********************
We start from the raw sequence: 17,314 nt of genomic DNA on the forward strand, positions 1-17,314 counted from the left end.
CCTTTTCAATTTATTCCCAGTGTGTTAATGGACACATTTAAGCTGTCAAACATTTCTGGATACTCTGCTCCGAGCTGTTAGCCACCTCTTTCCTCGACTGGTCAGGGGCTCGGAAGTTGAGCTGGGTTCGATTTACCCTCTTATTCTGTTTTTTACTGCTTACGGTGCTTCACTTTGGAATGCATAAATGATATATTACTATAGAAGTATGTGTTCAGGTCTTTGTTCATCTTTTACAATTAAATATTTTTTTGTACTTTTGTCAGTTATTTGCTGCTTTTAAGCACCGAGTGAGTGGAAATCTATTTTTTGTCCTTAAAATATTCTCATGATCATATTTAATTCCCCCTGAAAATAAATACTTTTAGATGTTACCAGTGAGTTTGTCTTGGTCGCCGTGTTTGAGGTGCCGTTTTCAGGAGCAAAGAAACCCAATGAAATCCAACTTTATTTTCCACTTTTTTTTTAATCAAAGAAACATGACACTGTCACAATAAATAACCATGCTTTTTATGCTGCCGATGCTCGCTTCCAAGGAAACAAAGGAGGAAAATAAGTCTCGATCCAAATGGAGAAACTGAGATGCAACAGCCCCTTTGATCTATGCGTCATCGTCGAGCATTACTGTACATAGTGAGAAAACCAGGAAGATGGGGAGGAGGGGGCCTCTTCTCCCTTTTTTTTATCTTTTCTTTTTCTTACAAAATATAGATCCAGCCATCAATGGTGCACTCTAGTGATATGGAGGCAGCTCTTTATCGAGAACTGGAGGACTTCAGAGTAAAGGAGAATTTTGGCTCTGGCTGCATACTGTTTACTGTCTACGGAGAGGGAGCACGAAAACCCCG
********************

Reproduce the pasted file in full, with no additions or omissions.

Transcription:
We start from the raw sequence: 17,314 nt of genomic DNA on the forward strand, positions 1-17,314 counted from the left end.
CCTTTTCAATTTATTCCCAGTGTGTTAATGGACACATTTAAGCTGTCAAACATTTCTGGATACTCTGCTCCGAGCTGTTAGCCACCTCTTTCCTCGACTGGTCAGGGGCTCGGAAGTTGAGCTGGGTTCGATTTACCCTCTTATTCTGTTTTTTACTGCTTACGGTGCTTCACTTTGGAATGCATAAATGATATATTACTATAGAAGTATGTGTTCAGGTCTTTGTTCATCTTTTACAATTAAATATTTTTTTGTACTTTTGTCAGTTATTTGCTGCTTTTAAGCACCGAGTGAGTGGAAATCTATTTTTTGTCCTTAAAATATTCTCATGATCATATTTAATTCCCCCTGAAAATAAATACTTTTAGATGTTACCAGTGAGTTTGTCTTGGTCGCCGTGTTTGAGGTGCCGTTTTCAGGAGCAAAGAAACCCAATGAAATCCAACTTTATTTTCCACTTTTTTTTTAATCAAAGAAACATGACACTGTCACAATAAATAACCATGCTTTTTATGCTGCCGATGCTCGCTTCCAAGGAAACAAAGGAGGAAAATAAGTCTCGATCCAAATGGAGAAACTGAGATGCAACAGCCCCTTTGATCTATGCGTCATCGTCGAGCATTACTGTACATAGTGAGAAAACCAGGAAGATGGGGAGGAGGGGGCCTCTTCTCCCTTTTTTTTATCTTTTCTTTTTCTTACAAAATATAGATCCAGCCATCAATGGTGCACTCTAGTGATATGGAGGCAGCTCTTTATCGAGAACTGGAGGACTTCAGAGTAAAGGAGAATTTTGGCTCTGGCTGCATACTGTTTACTGTCTACGGAGAGGGAGCACGAAAACCCCG